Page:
Many people, including myself, wear the extremely popular XtraTuf rubber boots (you will literally see them everywhere) and they are plenty warm with a warm pair of wool socks. Most of the time it’s not cold enough in Southeast Alaska for me to need something warmer. I love the gorgeous prints on the Salmon Sisters ones, that turn a boring rubber boot into a piece of art! In addition to the Octopus ones I have, they also have ones with fish, puffins and more fun designs!
Yep, in Alaska people wear boots all year! You’ll probably want boots even if you’re visiting in the summer, but the right kind depends on your preferences and also what your plans are.
If you are visiting Southeast Alaska or the Kenai Peninsula in the summer I highly recommend bringing rubber boots that are comfortable to walk in. This is also a good idea in other parts of Alaska like Anchorage, Fairbanks and Denali although they are somewhat less wet parts of the state.
Alaskans all around the state wear XtraTufs (mentioned above for winter in Southeast also) and you will see them everywhere in Southeast Alaska and the Kenai Peninsula in the summer.
XtraTufs are completely waterproof as well as having good traction if you’re on slippery wooden boardwalks (there are a lot of those!) or muddy trails. I wear mine hiking in Southeast Alaska, that’s how comfortable they are! I often wear them hiking in the Pacific Northwest in the winter too. If you’re not convinced, my husband worked for many years as a field archaeologist in Gates of the Arctic National Park and this is what he (and all of his colleagues) wore for many miles of backpacking for weeks on end!
You’ll want thin wool socks to wear under them so your feet don’t get too hot and stay comfortable.
If you’re visiting Alaska, make sure to bring some lighter shoes in summer, because it can get warm and sometimes you just don’t want to wear boots anymore! A pair of sandals, running shoes or casual shoes is a good addition along with boots.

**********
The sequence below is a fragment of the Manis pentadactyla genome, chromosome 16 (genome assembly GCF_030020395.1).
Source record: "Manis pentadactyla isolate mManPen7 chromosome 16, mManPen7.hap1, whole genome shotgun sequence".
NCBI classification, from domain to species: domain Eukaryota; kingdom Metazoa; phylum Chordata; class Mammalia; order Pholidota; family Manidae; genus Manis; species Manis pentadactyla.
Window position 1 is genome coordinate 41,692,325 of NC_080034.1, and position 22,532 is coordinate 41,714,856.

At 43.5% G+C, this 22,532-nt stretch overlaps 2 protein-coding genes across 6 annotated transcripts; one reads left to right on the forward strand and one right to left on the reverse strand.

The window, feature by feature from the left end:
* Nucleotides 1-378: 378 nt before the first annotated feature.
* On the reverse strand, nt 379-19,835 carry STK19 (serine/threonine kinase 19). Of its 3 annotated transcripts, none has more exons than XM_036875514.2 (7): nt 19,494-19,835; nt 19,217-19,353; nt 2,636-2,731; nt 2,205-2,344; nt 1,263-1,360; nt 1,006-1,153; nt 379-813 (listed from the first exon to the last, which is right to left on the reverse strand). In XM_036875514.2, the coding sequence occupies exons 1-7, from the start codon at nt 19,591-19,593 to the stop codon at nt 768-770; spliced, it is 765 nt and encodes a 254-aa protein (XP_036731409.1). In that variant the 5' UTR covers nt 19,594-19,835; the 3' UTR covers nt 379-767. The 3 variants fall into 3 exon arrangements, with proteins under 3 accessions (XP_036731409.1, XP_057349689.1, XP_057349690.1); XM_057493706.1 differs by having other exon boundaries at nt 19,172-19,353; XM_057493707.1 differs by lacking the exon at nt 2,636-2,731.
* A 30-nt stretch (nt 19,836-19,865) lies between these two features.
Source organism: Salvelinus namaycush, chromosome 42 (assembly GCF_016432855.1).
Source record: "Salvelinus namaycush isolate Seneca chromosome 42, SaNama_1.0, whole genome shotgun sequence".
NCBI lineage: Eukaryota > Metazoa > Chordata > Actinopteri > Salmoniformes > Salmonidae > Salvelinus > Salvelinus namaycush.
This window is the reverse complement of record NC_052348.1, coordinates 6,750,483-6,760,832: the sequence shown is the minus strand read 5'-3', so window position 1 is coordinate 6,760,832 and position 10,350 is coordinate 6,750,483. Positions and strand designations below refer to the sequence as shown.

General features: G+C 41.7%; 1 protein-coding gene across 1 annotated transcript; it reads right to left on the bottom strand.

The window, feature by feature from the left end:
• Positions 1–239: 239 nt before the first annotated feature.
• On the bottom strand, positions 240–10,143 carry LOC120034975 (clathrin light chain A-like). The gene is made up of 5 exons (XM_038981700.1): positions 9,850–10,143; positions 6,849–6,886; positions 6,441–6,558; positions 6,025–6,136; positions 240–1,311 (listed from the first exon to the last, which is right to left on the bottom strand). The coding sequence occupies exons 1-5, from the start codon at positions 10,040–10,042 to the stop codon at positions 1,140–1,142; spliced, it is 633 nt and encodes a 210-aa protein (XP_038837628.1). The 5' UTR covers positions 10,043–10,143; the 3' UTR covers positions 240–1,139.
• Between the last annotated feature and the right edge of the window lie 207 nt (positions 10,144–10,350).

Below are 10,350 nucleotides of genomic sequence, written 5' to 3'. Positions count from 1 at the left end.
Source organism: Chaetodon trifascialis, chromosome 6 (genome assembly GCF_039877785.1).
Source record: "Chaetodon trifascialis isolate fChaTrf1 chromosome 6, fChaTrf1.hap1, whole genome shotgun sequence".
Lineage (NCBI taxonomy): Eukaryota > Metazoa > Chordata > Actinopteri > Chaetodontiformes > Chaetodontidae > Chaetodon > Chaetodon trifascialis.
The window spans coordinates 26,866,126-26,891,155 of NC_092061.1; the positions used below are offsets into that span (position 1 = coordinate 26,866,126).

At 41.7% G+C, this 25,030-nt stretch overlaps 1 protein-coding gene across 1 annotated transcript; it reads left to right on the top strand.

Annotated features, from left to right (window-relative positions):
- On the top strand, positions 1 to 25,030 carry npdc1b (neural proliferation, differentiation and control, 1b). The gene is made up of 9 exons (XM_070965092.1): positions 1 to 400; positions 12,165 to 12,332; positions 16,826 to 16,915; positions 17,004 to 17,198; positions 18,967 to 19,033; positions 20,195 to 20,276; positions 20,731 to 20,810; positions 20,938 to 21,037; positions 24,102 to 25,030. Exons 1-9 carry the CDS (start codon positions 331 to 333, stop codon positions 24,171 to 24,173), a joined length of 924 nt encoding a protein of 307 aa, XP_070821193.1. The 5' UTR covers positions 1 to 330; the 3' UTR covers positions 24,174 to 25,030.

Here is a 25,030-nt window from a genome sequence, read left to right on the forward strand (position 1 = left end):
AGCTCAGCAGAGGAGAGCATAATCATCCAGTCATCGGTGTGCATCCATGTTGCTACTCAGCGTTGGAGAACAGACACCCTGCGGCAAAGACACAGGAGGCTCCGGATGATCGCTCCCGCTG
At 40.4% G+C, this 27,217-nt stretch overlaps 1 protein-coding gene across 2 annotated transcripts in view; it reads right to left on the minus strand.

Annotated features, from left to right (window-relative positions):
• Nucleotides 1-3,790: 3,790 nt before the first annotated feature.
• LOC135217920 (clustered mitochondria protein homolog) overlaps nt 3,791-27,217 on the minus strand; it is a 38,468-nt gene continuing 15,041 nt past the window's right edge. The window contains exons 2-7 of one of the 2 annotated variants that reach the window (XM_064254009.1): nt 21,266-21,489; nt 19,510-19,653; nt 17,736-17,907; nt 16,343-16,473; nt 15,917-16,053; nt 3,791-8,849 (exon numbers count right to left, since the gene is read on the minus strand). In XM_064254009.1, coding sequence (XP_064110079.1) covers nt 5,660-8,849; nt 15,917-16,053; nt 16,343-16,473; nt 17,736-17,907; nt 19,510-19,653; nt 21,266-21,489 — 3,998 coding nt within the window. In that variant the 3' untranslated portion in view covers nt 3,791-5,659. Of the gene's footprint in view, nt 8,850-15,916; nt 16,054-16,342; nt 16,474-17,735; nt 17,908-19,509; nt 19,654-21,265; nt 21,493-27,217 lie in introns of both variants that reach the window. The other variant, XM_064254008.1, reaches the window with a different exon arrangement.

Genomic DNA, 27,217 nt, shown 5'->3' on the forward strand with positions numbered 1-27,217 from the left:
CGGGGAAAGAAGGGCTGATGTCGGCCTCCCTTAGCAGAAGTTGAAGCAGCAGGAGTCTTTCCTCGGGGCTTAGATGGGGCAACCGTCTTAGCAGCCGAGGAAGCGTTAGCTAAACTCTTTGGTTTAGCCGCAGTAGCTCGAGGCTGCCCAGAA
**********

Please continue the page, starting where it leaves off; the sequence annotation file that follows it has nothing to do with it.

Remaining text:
Best Hiking Boots for Alaska
As I said above, I like to wear my XtraTufs for hiking in Southeast Alaska, but if I’m near Anchorage, Fairbanks or Denali National Park in the summer where it’s often a bit drier and less muddy, I usually opt for the same hiking footwear I wear in Seattle. I prefer hiking shoes which I’ll talk about below. If you prefer hiking boots, any hiking boots you already have will work great for Alaska!
If you are buying new hiking boots for your trip to Alaska, make sure they are waterproof. That’s the most important thing because your feet are likely to get wet. While each person’s preferred boot varies, I recommend Merrell Moabs because they’re a great company and make wonderful waterproof boots that perform well.
When it’s wet or snowy, I often wear the shoes with gaiters, which keep water from going in over the top of the shoe. They are basically a waterproof layer that goes over your lower legs. They’re not necessary but can be really helpful staying dry.
Hi! I'm Jennie. I’m a fourth generation Seattleite who lived in Alaska for 7 years. I've been a tour guide in both Alaska and Washington and I love to share the places I love with visitors, newcomers and my fellow locals. I’m so glad to have you along on the journey to experience your best low key adventure in Washington, Alaska and Western Canada!